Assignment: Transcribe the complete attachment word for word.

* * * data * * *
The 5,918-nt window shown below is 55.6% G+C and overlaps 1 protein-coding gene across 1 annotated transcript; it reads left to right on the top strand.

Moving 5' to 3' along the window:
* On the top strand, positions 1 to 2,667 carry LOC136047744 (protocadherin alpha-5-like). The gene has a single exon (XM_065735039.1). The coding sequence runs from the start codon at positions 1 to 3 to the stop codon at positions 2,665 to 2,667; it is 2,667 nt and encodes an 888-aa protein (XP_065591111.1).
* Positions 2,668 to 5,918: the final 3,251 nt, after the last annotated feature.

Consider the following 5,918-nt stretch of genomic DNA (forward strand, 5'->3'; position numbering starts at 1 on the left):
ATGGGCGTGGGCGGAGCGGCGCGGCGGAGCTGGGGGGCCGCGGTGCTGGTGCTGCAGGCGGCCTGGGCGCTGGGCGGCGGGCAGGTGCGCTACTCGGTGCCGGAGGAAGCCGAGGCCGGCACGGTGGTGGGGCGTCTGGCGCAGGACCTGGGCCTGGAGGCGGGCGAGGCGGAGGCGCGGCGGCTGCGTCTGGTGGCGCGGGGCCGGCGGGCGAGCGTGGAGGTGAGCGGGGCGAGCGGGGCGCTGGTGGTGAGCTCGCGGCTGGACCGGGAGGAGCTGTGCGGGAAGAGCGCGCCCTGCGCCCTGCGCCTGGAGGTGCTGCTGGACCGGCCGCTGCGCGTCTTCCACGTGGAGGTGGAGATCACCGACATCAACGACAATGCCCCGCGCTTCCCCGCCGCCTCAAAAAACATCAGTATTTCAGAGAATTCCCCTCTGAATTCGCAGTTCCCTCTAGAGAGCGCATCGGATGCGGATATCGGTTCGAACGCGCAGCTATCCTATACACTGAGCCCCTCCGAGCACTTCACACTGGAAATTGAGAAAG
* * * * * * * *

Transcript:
The 5,918-nt window shown below is 55.6% G+C and overlaps 1 protein-coding gene across 1 annotated transcript; it reads left to right on the top strand.

Moving 5' to 3' along the window:
* On the top strand, positions 1 to 2,667 carry LOC136047744 (protocadherin alpha-5-like). The gene has a single exon (XM_065735039.1). The coding sequence runs from the start codon at positions 1 to 3 to the stop codon at positions 2,665 to 2,667; it is 2,667 nt and encodes an 888-aa protein (XP_065591111.1).
* Positions 2,668 to 5,918: the final 3,251 nt, after the last annotated feature.

Consider the following 5,918-nt stretch of genomic DNA (forward strand, 5'->3'; position numbering starts at 1 on the left):
ATGGGCGTGGGCGGAGCGGCGCGGCGGAGCTGGGGGGCCGCGGTGCTGGTGCTGCAGGCGGCCTGGGCGCTGGGCGGCGGGCAGGTGCGCTACTCGGTGCCGGAGGAAGCCGAGGCCGGCACGGTGGTGGGGCGTCTGGCGCAGGACCTGGGCCTGGAGGCGGGCGAGGCGGAGGCGCGGCGGCTGCGTCTGGTGGCGCGGGGCCGGCGGGCGAGCGTGGAGGTGAGCGGGGCGAGCGGGGCGCTGGTGGTGAGCTCGCGGCTGGACCGGGAGGAGCTGTGCGGGAAGAGCGCGCCCTGCGCCCTGCGCCTGGAGGTGCTGCTGGACCGGCCGCTGCGCGTCTTCCACGTGGAGGTGGAGATCACCGACATCAACGACAATGCCCCGCGCTTCCCCGCCGCCTCAAAAAACATCAGTATTTCAGAGAATTCCCCTCTGAATTCGCAGTTCCCTCTAGAGAGCGCATCGGATGCGGATATCGGTTCGAACGCGCAGCTATCCTATACACTGAGCCCCTCCGAGCACTTCACACTGGAAATTGAGAAAG